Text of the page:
9. Section line: Section lines indicate when the surface of an object in the sectional view is cut along the cutting-plane line. A sectional line consists of multiple short parallel diagonal lines.

10. Break line: Use break lines to shorten the view of long uniform sections of an object in order to conserve drawing space. Short break lines are thick, solid freehand wavy lines, while long break lines are thin, solid ruler-drawn lines with interspersed freehand zig-zags. Use break lines in both detail drawings and assembly drawings.

Building Shape

Building with ICF does not limit design.  Just as with conventional construction, additional corners (more than four) increase cost from start to finish throughout the entire construction  process of the building.  Additional corners and perimeter dimensions not being even, typically complicates the roof construction as well, increasing costs even greater.  ICF's do not need even dimensions, but the conventional materials used in other places (floor, roof, etc.) are best with an even dimension, for the most use efficiency.  You can reduce energy consumption and building cost, create an attractive design, and ensure smart use of interior space as you consider these types of issues.

Building Orientation

Buildings should have adequate south wall with appropriate glass area to improve sun tempering and passive solar energy.  The more energy you gain from properly designed orientation, windows and overhangs, the less power driven heating and cooling energy that is needed to make up the difference.  Do not underestimate the importance of properly designed windows and overhangs (use of thermal mass).  You can strategically plant trees for summer shading, and they may help with wind, noise and privacy.

Optional Earth Sheltering

Blending of the building with its site, lowering its profile and connecting the building to the earth reduces energy demands.  Walkout basements are a great option for two level homes as this provides the best geothermal earth link for the ICF wall to work properly.  The ICF concrete wall core, when built correctly, will maintain earth temperature throughout all weather conditions.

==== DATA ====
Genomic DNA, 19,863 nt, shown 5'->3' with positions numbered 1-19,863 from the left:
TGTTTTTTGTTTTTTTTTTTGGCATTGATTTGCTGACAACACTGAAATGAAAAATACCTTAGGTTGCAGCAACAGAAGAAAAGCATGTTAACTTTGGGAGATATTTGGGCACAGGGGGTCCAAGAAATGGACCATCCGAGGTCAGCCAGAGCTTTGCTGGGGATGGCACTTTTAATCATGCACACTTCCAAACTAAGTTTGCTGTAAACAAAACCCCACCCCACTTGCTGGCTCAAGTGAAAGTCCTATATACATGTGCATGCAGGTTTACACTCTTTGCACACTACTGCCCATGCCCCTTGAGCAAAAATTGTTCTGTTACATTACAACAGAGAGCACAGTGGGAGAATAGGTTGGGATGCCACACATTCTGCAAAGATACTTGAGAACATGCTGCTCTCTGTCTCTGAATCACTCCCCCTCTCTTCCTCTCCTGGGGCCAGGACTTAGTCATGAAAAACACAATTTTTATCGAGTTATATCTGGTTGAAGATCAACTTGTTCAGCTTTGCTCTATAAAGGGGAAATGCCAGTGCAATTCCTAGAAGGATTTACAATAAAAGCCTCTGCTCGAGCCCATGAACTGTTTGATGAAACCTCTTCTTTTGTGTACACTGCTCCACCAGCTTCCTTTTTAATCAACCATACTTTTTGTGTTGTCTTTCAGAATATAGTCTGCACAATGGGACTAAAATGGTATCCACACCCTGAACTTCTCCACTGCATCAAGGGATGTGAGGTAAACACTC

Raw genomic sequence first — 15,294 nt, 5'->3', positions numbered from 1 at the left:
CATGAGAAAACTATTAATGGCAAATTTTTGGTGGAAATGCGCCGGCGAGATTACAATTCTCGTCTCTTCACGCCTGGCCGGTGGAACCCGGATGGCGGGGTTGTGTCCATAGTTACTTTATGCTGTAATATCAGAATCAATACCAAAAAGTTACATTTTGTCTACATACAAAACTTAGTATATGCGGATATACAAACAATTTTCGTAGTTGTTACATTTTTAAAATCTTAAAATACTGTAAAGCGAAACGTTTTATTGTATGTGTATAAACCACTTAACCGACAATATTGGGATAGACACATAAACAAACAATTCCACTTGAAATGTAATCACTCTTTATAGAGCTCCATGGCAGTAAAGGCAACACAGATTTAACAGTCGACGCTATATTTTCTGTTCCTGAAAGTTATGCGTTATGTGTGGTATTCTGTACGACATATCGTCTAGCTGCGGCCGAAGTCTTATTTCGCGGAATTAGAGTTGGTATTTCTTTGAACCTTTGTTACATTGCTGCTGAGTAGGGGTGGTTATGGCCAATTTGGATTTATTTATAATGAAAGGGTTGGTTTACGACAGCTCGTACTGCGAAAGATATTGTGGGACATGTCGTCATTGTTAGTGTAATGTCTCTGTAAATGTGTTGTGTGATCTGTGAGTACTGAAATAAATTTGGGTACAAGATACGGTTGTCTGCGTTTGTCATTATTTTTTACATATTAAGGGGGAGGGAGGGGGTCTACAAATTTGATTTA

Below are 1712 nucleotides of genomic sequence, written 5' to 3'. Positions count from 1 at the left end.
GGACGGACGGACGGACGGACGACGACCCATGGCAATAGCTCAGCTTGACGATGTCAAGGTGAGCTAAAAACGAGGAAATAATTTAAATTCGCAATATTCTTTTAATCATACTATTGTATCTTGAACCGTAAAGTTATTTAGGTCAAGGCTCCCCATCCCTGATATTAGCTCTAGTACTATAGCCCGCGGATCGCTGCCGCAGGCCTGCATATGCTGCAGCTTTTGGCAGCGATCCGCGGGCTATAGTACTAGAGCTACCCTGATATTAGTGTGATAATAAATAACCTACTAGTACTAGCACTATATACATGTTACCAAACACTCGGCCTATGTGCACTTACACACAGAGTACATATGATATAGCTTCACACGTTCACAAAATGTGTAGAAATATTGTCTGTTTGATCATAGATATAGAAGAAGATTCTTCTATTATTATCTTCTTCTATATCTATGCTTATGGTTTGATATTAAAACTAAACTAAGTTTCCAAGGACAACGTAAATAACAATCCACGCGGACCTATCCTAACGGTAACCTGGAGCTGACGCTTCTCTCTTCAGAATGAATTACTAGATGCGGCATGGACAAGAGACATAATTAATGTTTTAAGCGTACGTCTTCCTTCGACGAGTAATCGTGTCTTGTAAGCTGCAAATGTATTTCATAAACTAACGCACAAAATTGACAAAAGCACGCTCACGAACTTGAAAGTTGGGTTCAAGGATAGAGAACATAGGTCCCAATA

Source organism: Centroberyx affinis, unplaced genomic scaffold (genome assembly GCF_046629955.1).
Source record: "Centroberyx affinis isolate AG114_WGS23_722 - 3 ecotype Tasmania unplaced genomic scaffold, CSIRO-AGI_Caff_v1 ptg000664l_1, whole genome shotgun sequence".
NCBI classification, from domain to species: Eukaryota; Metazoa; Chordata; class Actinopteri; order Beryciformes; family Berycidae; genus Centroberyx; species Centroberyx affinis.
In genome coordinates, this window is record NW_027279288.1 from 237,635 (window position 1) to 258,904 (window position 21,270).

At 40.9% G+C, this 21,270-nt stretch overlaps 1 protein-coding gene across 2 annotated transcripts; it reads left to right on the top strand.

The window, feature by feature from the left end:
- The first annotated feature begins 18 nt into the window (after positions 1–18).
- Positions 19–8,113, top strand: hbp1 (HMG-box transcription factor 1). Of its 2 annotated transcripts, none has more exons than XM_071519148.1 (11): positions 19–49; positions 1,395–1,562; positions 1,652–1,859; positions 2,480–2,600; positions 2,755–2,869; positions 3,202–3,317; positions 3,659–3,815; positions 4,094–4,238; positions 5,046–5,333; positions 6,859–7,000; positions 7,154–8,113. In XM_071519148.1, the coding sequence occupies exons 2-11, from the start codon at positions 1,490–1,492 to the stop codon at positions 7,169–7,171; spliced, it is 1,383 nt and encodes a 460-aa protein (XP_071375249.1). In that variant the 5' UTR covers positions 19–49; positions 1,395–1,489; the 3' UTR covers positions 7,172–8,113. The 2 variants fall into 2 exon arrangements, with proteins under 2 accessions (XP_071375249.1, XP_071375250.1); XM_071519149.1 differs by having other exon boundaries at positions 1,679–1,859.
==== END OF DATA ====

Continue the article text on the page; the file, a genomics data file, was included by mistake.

High Mass Low Maintenance Construction

Choosing construction materials that provide superior life cycle, heat storage and comfort, such as hard surface flooring on concrete, tile, stone and dense materials will provide a greater heat sink storage (West windows), improving passive solar heating and cooling while maintaining good steady thermal comfort.  Best practices with concrete and tile before and during installation, using good information and reports, can result in the best life cycle performance.


Crawl Spaces

Crawl Spaces increase energy used more than 20%,  reduce comfort and add construction costs.  Crawl spaces, unconditioned require the floor above to be insulated for even marginal comfort.  By adding four feet of wall and a slab, you have a basement which doubles real living and storage space.  You also save additional labor costs by eliminating installation of mechanicals in the crawl space. 

Dormers, Bonus Rooms & Steep Pitch Roofs

Any living area built into a roof truss increases energy used for marginal comfort, and adds construction and labor costs.  This is normally more expensive during construction than adding a new floor with walls for the same area.  The operational costs of these areas are the highest.  This subject, due to living space in the trusses, leads to steep pitched roofs (6/12 and higher), as steeper pitch roofs always cost more for materials and labor. 

Wall Height Variations or Corners that Complicate the Roof

Nine foot ceilings are normal in most modern homes.  Adding wall height for fir downs or tray ceilings is not as expensive as elevation changes and corners that complicate the roof which adds labor and materials costs.  Fir downs and tray ceilings are low in cost and the best location for single level mechanicals.


Single Level Home

A single level home is an excellent choice for all situations but especially to accommodate the handicapped and elderly.  With a single level home or a multi-level home (walk out basement), you should consider a main floor master suite with no step entries, four foot wide halls, 36" doors, low sills and lever handles.  All main entrances should have a bench and closet, and easy access for walkout basements and outdoor spaces should be considered.

Patio vs. Deck

If your time is worth anything, and you hate doing summer maintenance, then consider a concrete patio.  The patio will cost less with little to no maintenance, and allow you to add nearly any outdoor features without structural concerns.